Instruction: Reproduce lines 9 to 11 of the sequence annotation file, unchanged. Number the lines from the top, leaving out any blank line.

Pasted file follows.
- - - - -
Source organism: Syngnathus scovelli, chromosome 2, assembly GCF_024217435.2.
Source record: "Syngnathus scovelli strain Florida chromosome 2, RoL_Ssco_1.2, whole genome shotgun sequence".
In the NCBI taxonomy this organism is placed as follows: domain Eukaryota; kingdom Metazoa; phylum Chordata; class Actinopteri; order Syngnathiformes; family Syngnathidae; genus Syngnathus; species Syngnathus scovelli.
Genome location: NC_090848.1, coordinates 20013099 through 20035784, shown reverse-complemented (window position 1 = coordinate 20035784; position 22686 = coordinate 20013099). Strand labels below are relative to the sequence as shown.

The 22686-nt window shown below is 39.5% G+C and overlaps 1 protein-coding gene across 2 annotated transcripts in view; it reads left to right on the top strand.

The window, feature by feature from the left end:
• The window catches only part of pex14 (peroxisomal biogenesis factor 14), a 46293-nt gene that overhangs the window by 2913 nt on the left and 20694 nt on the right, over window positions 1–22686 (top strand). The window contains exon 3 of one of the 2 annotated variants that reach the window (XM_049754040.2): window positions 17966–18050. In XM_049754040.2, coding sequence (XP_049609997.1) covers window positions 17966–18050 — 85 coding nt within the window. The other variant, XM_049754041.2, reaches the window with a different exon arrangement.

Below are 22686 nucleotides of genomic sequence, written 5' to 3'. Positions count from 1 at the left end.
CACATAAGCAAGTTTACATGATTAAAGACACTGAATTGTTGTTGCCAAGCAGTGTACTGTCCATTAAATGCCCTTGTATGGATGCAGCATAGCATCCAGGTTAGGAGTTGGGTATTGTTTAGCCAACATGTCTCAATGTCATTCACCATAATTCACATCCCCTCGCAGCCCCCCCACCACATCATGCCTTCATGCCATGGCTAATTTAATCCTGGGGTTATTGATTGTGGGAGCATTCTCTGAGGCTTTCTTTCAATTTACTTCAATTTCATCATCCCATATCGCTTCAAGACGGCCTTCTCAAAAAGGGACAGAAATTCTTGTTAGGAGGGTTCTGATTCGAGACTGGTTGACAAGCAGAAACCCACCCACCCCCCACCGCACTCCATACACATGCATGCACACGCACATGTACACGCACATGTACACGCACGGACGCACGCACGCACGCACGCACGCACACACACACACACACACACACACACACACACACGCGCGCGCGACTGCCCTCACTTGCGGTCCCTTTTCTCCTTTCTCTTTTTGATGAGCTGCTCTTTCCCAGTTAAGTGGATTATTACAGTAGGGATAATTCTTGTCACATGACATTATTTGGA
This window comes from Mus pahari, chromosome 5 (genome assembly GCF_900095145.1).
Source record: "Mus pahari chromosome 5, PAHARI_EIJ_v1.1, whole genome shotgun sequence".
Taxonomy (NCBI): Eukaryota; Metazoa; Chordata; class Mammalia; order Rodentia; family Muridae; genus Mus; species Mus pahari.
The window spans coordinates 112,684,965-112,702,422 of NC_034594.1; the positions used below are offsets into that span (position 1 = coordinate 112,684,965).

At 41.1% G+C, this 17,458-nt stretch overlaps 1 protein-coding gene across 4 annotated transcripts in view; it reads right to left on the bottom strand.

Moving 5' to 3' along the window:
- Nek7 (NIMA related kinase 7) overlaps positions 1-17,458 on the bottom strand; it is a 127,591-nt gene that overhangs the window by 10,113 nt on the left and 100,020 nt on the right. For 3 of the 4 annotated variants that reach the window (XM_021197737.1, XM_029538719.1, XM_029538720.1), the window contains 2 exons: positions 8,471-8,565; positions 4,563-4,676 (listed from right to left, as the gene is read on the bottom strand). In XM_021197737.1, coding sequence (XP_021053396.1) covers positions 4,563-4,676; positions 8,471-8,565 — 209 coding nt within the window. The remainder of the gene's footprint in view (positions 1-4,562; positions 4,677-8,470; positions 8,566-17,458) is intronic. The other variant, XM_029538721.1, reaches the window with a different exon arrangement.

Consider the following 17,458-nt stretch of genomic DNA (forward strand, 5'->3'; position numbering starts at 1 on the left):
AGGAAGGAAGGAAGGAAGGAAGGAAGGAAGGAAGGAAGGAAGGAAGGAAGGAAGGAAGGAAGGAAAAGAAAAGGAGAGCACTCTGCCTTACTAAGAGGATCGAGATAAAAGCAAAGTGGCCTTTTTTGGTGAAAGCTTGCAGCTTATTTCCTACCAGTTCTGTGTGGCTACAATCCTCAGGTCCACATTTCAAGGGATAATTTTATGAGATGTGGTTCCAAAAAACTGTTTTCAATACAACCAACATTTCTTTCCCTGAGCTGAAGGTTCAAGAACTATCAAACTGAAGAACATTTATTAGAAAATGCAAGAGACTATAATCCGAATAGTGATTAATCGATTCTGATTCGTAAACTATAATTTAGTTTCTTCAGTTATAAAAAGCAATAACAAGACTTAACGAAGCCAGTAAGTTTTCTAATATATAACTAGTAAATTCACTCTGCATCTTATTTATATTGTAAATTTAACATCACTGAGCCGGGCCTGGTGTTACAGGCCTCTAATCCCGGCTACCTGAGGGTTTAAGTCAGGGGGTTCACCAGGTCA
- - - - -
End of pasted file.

CACATAAGCAAGTTTACATGATTAAAGACACTGAATTGTTGTTGCCAAGCAGTGTACTGTCCATTAAATGCCCTTGTATGGATGCAGCATAGCATCCAGGTTAGGAGTTGGGTATTGTTTAGCCAACATGTCTCAATGTCATTCACCATAATTCACATCCCCTCGCAGCCCCCCCACCACATCATGCCTTCATGCCATGGCTAATTTAATCCTGGGGTTATTGATTGTGGGAGCATTCTCTGAGGCTTTCTTTCAATTTACTTCAATTTCATCATCCCATATCGCTTCAAGACGGCCTTCTCAAAAAGGGACAGAAATTCTTGTTAGGAGGGTTCTGATTCGAGACTGGTTGACAAGCAGAAACCCACCCACCCCCCACCGCACTCCATACACATGCATGCACACGCACATGTACACGCACATGTACACGCACGGACGCACGCACGCACGCACGCACGCACACACACACACACACACACACACACACACACACGCGCGCGCGACTGCCCTCACTTGCGGTCCCTTTTCTCCTTTCTCTTTTTGATGAGCTGCTCTTTCCCAGTTAAGTGGATTATTACAGTAGGGATAATTCTTGTCACATGACATTATTTGGA
This window comes from Mus pahari, chromosome 5 (genome assembly GCF_900095145.1).
Source record: "Mus pahari chromosome 5, PAHARI_EIJ_v1.1, whole genome shotgun sequence".